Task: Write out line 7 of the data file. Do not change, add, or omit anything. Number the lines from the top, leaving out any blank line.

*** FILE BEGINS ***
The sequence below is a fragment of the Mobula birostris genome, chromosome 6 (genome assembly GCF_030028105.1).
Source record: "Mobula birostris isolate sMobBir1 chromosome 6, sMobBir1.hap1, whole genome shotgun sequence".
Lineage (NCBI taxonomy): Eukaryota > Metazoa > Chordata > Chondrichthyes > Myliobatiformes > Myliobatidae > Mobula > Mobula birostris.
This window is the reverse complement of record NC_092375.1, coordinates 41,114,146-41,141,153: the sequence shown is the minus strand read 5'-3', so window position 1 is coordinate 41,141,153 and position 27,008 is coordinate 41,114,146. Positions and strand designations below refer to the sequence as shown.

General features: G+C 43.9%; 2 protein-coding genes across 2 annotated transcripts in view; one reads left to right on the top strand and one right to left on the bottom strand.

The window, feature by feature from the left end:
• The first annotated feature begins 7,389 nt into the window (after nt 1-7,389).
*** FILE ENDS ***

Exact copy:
• The first annotated feature begins 7,389 nt into the window (after nt 1-7,389).